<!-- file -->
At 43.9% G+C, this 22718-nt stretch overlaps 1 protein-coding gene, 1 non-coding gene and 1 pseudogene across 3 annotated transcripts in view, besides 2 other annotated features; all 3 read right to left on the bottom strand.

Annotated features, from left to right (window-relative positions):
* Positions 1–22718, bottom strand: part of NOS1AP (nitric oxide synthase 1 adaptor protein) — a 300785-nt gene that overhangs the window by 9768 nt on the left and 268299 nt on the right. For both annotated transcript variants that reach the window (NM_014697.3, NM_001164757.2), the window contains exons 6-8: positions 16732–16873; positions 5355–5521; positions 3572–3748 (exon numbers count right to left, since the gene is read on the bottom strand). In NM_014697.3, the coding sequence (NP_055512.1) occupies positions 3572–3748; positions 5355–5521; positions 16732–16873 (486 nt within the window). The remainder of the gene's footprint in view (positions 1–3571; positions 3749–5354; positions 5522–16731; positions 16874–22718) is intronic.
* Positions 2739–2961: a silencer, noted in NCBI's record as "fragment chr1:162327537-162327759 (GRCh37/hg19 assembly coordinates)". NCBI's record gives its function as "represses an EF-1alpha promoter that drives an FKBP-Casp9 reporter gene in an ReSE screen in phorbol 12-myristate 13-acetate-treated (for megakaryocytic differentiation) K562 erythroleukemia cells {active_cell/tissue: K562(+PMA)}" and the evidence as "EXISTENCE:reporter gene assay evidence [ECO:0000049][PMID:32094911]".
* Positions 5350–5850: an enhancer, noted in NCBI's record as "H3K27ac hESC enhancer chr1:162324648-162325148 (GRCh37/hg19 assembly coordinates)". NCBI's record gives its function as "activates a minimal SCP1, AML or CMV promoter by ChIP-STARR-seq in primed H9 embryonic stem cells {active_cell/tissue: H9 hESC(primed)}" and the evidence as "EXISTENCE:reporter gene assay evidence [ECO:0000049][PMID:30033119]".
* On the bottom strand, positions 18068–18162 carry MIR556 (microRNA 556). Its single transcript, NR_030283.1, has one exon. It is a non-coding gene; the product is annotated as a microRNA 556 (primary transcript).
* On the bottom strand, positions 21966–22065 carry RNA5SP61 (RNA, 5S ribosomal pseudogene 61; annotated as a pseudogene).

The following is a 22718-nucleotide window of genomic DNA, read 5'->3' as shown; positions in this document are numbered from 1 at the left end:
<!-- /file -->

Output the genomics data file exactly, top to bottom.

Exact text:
At 43.9% G+C, this 22718-nt stretch overlaps 1 protein-coding gene, 1 non-coding gene and 1 pseudogene across 3 annotated transcripts in view, besides 2 other annotated features; all 3 read right to left on the bottom strand.

Annotated features, from left to right (window-relative positions):
* Positions 1–22718, bottom strand: part of NOS1AP (nitric oxide synthase 1 adaptor protein) — a 300785-nt gene that overhangs the window by 9768 nt on the left and 268299 nt on the right. For both annotated transcript variants that reach the window (NM_014697.3, NM_001164757.2), the window contains exons 6-8: positions 16732–16873; positions 5355–5521; positions 3572–3748 (exon numbers count right to left, since the gene is read on the bottom strand). In NM_014697.3, the coding sequence (NP_055512.1) occupies positions 3572–3748; positions 5355–5521; positions 16732–16873 (486 nt within the window). The remainder of the gene's footprint in view (positions 1–3571; positions 3749–5354; positions 5522–16731; positions 16874–22718) is intronic.
* Positions 2739–2961: a silencer, noted in NCBI's record as "fragment chr1:162327537-162327759 (GRCh37/hg19 assembly coordinates)". NCBI's record gives its function as "represses an EF-1alpha promoter that drives an FKBP-Casp9 reporter gene in an ReSE screen in phorbol 12-myristate 13-acetate-treated (for megakaryocytic differentiation) K562 erythroleukemia cells {active_cell/tissue: K562(+PMA)}" and the evidence as "EXISTENCE:reporter gene assay evidence [ECO:0000049][PMID:32094911]".
* Positions 5350–5850: an enhancer, noted in NCBI's record as "H3K27ac hESC enhancer chr1:162324648-162325148 (GRCh37/hg19 assembly coordinates)". NCBI's record gives its function as "activates a minimal SCP1, AML or CMV promoter by ChIP-STARR-seq in primed H9 embryonic stem cells {active_cell/tissue: H9 hESC(primed)}" and the evidence as "EXISTENCE:reporter gene assay evidence [ECO:0000049][PMID:30033119]".
* On the bottom strand, positions 18068–18162 carry MIR556 (microRNA 556). Its single transcript, NR_030283.1, has one exon. It is a non-coding gene; the product is annotated as a microRNA 556 (primary transcript).
* On the bottom strand, positions 21966–22065 carry RNA5SP61 (RNA, 5S ribosomal pseudogene 61; annotated as a pseudogene).

The following is a 22718-nucleotide window of genomic DNA, read 5'->3' as shown; positions in this document are numbered from 1 at the left end: